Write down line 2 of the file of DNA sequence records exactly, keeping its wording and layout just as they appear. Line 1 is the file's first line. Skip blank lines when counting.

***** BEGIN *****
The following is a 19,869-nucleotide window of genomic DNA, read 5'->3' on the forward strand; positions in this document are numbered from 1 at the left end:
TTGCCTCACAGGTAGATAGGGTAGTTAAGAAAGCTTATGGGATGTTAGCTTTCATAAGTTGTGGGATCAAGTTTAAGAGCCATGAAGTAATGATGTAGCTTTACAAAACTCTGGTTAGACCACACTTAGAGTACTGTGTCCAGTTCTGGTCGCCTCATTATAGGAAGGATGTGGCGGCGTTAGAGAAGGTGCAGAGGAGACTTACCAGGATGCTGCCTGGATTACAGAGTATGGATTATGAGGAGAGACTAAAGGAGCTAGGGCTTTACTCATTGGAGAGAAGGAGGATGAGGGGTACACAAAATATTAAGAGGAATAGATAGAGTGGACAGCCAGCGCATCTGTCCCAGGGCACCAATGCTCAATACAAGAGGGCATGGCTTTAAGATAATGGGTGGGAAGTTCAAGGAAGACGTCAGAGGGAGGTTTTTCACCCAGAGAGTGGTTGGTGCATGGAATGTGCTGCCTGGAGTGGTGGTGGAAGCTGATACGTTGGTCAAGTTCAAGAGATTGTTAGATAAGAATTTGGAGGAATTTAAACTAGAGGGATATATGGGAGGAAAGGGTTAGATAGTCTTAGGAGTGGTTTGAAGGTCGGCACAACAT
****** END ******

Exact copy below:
TTGCCTCACAGGTAGATAGGGTAGTTAAGAAAGCTTATGGGATGTTAGCTTTCATAAGTTGTGGGATCAAGTTTAAGAGCCATGAAGTAATGATGTAGCTTTACAAAACTCTGGTTAGACCACACTTAGAGTACTGTGTCCAGTTCTGGTCGCCTCATTATAGGAAGGATGTGGCGGCGTTAGAGAAGGTGCAGAGGAGACTTACCAGGATGCTGCCTGGATTACAGAGTATGGATTATGAGGAGAGACTAAAGGAGCTAGGGCTTTACTCATTGGAGAGAAGGAGGATGAGGGGTACACAAAATATTAAGAGGAATAGATAGAGTGGACAGCCAGCGCATCTGTCCCAGGGCACCAATGCTCAATACAAGAGGGCATGGCTTTAAGATAATGGGTGGGAAGTTCAAGGAAGACGTCAGAGGGAGGTTTTTCACCCAGAGAGTGGTTGGTGCATGGAATGTGCTGCCTGGAGTGGTGGTGGAAGCTGATACGTTGGTCAAGTTCAAGAGATTGTTAGATAAGAATTTGGAGGAATTTAAACTAGAGGGATATATGGGAGGAAAGGGTTAGATAGTCTTAGGAGTGGTTTGAAGGTCGGCACAACAT